By: Janis Roszler
There here, they’re there, they’re everywhere! It’s the Diabetes Police—your family, friends and others who criticize your diabetes behaviors. They disapprove of your food choices, point out your weight gain, accuse you of skipping your medication and nag you to exercise more. These well-meaning individuals care about you, but they make life with diabetes more difficult and can create tension in a relationship. Here are some examples of ways that the Diabetes Police operate in our lives:
Jeff’s blood sugar results aren’t perfect, but he and his doctor are pleased: His A1C is 6.5 percent. His wife, Nancy, always asks about his glucose results. If they aren’t to her liking, she launches into a lecture about Jeff’s overeating and poor food choices. To avoid her tirades, Jeff now lies to Nancy. He says that his glucose level is perfect, regardless of what the home monitor says. Jeff and Nancy used to approach his diabetes as a team, but now they seem to be on opposite sides.
Diabetes isn’t easy. Some people control it more effectively than others, but everyone who has it must stay vigilant. Nagging, accusing and blaming only complicate matters. If you have a loved one in your life, like Nancy, who has negative things to say about your diabetes care efforts, try some of these suggestions:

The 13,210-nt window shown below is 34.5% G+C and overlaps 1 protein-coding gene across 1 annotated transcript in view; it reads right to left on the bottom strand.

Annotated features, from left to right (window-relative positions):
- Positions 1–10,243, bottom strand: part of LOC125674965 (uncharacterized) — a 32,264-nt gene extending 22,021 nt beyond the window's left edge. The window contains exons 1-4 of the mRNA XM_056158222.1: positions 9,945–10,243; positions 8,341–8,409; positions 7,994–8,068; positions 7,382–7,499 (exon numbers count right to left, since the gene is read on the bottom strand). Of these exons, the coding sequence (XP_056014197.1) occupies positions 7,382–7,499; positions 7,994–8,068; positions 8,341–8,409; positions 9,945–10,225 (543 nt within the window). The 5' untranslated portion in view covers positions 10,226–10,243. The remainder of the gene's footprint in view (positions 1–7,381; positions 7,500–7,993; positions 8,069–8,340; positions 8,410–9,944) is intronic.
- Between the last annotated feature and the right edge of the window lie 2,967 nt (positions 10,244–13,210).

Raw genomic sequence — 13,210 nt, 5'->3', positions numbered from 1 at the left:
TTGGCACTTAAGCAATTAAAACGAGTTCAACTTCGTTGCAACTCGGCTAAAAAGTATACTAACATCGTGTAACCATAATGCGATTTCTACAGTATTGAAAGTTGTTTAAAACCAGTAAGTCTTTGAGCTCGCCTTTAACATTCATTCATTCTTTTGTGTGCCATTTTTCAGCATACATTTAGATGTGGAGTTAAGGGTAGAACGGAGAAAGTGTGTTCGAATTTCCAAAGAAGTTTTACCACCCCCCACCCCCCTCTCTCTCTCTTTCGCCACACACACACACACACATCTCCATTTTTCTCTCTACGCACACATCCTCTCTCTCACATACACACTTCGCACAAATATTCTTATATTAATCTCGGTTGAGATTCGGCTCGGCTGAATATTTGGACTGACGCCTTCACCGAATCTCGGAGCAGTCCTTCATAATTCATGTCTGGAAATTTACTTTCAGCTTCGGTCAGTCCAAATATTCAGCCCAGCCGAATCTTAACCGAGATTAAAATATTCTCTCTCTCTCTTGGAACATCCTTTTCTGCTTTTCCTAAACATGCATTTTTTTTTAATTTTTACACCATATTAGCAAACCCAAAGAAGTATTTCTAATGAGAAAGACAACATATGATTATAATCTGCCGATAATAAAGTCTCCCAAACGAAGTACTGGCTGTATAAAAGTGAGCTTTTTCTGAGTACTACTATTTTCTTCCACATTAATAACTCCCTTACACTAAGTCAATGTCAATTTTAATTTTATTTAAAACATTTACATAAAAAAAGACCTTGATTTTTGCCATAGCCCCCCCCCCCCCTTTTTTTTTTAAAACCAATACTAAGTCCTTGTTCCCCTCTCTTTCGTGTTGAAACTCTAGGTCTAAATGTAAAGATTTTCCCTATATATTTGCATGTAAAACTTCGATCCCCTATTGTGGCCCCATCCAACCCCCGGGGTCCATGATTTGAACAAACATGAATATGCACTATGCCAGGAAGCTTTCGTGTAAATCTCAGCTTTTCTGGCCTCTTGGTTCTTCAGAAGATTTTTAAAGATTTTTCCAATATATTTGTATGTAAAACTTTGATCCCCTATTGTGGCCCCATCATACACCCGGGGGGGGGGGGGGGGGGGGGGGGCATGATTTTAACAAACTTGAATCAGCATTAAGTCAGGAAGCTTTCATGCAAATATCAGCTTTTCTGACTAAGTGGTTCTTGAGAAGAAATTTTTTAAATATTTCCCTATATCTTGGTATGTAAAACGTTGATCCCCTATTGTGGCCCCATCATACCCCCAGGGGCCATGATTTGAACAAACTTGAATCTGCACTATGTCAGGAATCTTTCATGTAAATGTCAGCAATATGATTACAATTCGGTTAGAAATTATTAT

Share the facts. Invite your loved one to go with you to a diabetes class or a session with a diabetes educator, or read and discuss a book about diabetes together. Learn the real facts about this disease.
Be open and honest. Be open about your discomfort. Lying to your loved ones about your condition is not helpful.
Make some of your behaviors public. Are you being criticized for ignoring certain diabetes self-care tasks? Then do them in the open. Test your blood in front of those who say that you forget to test. Ask the person to take a walk or exercise with you. They will see that you take your diabetes seriously and start to appreciate your effort.
Re-channel their efforts. If loved ones comment on your poor food choices, ask them to help you fill the pantry with healthier choices. Invite them to be part of the solution.
Look in the mirror. Some of the comments made by the Diabetes Police may be accurate. Are you honestly doing all you should do to manage your condition? If so, it may be time to make some changes.
Meet with a counselor. Some relationship issues can’t be remedied with a quick fix. If the tension continues between you and the one you love, make an appointment with a mental health professional to help you put an end to the battle.
Don’t allow the Diabetes Police to make your self-care efforts more difficult. Supportive relationships can help make living with diabetes easier. Communicate your discomfort and share your needs. You don’t have to wave the white flag, but you can call for a truce.